When a country’s position on nuclear weapons does not match that of its citizens, cities too, can ramp up the pressure on the government to join the nuclear ban treaty. On April 24, the City of Toronto formally requested that “the Government of Canada sign the United Nations Treaty on the Prohibition of Nuclear Weapons” following the City Council’s reaffirmation of Toronto as a nuclear weapons free zone in November 2017.
This municipal action came as a result of hard work from Canadian campaigners who called on the City Council and the Board of Health to hold public hearings on the “dangers of nuclear weapons and radiation fall out.” Over 30 statements and letters from civil society were submitted to the public hearings and leading to the Board of Health recommending that City Council requests the Government of Canada to sign the treaty.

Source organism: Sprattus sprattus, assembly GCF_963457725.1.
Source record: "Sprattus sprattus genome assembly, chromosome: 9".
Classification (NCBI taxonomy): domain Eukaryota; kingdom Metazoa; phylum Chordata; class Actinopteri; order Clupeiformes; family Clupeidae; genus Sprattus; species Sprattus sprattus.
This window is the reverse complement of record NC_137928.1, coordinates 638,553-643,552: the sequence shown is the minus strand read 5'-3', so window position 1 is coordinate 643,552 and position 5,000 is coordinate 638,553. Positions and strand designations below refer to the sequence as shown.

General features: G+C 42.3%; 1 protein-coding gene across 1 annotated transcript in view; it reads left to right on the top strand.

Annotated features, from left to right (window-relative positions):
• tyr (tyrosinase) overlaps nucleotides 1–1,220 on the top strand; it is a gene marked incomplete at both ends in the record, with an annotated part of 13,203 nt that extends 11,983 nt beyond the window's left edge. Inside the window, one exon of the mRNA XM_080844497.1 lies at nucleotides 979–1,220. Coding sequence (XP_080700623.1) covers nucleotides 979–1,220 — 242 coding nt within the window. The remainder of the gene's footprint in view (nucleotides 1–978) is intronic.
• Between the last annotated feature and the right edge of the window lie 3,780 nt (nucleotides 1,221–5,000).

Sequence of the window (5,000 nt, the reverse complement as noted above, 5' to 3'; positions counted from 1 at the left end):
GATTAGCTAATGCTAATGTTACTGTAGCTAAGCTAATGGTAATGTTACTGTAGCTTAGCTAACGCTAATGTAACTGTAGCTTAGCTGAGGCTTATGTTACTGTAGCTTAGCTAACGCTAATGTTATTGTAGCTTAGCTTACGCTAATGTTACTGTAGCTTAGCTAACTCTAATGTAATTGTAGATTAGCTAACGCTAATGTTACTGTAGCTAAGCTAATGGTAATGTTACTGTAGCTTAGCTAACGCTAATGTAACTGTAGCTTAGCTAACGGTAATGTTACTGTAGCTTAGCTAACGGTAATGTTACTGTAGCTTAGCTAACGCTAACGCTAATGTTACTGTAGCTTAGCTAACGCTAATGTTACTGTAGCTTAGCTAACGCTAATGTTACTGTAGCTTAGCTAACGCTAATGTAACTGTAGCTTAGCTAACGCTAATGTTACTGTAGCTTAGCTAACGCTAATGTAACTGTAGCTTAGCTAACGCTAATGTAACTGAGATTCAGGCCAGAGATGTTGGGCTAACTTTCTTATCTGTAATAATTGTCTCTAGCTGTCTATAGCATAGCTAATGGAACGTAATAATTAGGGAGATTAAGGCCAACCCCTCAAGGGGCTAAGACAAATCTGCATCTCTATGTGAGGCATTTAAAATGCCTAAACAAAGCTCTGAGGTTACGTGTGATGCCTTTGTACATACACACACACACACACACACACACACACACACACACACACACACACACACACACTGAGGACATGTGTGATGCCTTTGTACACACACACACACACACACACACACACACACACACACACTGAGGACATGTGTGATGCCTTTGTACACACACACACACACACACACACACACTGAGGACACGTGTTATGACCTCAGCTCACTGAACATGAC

Cesar Jaramillo of Project Ploughshares, a Canadian ICAN partner, said “Canada’s largest city has set a compelling example for the nation and for the world to follow by reaffirming its status as a Nuclear Weapons-Free Zone—and has demonstrated that national level intransigence on this existential matter need not trickle down to the municipal level.”
As one of the most diverse cities on the planet, home to over 2.9 million people more than 50% of whom were born outside of Canada, Toronto’s City Council recognizes that our world is interconnected and that nuclear weapons threaten us all. As a microcosm of the global community, it is only fitting that the City of Toronto would join the 122 states who adopted the Treaty on the Prohibition of Nuclear Weapons in declaring that nuclear weapons are illegal and illegitimate threats to our shared humanity.
Should a nuclear weapon ever be detonated again, it will be local governments on the front line of the attempts to respond but none will have the capacity to do so. Based on the humanitarian dangers nuclear weapons pose, Toronto and the numerous other nuclear weapons free cities around the world are taking a stand when even when their national governments are lagging behind.
Image credit: George Socka | Flickr